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Jottings

Balancing Isolation and Involvement

Last week I dipped into my biography of Georgia O'Keeffe, Portrait of an Artist, for the first time in three decades because psychoanalyst Gail Saltz asked me to talk about the painter in her "Psychobiography" series of extraordinary people at the 92 Street Y in New York.

One of Dr. Saltz's interests is the relationship between creativity and mental illness, so we talked a little about O'Keeffe's debilitating depression in her forties, when she stopped painting for two years. She wanted to paint in New Mexico during the summer months, while her husband, Alfred Stieglitz, wanted her by his side. It was this conflict between intimacy and independence that almost destroyed O'Keeffe.

Our discussion at the Y reminded me that inner conflicts can also inspire creativity, and O'Keeffe recovered to paint marvelous levitating skulls and summer flowers in Southwestern skies. And it also made me reflect about the ways writers must blend the isolation necessary for writing with involvement with others. My way is to try to balance morning writing hours with afternoon and evening hours for other kinds of living, an equilibrium that, when it works, feels just right.  Read More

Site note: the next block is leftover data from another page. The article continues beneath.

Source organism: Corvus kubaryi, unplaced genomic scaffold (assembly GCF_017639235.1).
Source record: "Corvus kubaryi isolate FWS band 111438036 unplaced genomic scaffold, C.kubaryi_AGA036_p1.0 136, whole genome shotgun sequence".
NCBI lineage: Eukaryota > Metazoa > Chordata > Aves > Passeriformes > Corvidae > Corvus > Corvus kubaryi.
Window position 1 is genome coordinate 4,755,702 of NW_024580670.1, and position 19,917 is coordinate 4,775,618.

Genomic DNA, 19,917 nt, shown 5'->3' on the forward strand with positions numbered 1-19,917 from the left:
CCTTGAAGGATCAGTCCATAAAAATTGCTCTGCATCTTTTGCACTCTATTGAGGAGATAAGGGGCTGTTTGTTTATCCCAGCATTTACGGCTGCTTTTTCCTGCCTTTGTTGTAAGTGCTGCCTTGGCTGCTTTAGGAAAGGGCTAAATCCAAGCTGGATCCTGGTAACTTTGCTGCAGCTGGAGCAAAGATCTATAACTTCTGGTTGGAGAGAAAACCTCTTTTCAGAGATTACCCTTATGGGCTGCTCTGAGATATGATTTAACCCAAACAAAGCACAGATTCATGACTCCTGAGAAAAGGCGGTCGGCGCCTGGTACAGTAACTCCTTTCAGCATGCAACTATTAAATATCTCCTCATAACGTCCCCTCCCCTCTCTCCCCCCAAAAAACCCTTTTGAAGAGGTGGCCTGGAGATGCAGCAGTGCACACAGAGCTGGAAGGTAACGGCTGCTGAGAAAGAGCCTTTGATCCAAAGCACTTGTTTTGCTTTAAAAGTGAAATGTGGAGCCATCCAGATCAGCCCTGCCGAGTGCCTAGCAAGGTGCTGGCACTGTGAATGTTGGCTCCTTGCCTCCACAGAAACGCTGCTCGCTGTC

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Returning and Remembering


Recently turning again to the beginning of my memoir, the part called "Providence," I felt a compulsion to return for a few days to the place I was born and grew up. It felt necessary once more to walk the city's old streets and to see its historic buildings. I had to be a girl reporter again, and gather more details about the place of my girlhood, in my desire to delve deeper and deeper into the past.

When I worked for The Providence Journal after college, the small New England city was struggling to get on its feet. Now there is a new vibrancy as department stores have become artists' lofts, and a bank building has turned into an art library and a dormitory for artists-to-be studying at the Rhode Island School of Design.

Much is different, but the essence of Providence is the same. As I worked at the Providence Public Library and the Rhode Island Historical Society--located in the old library where I fell in love with children's books--I did discover more and remember much more.

Now that I've returned home, I'm ready to settle down and write.  Read More 
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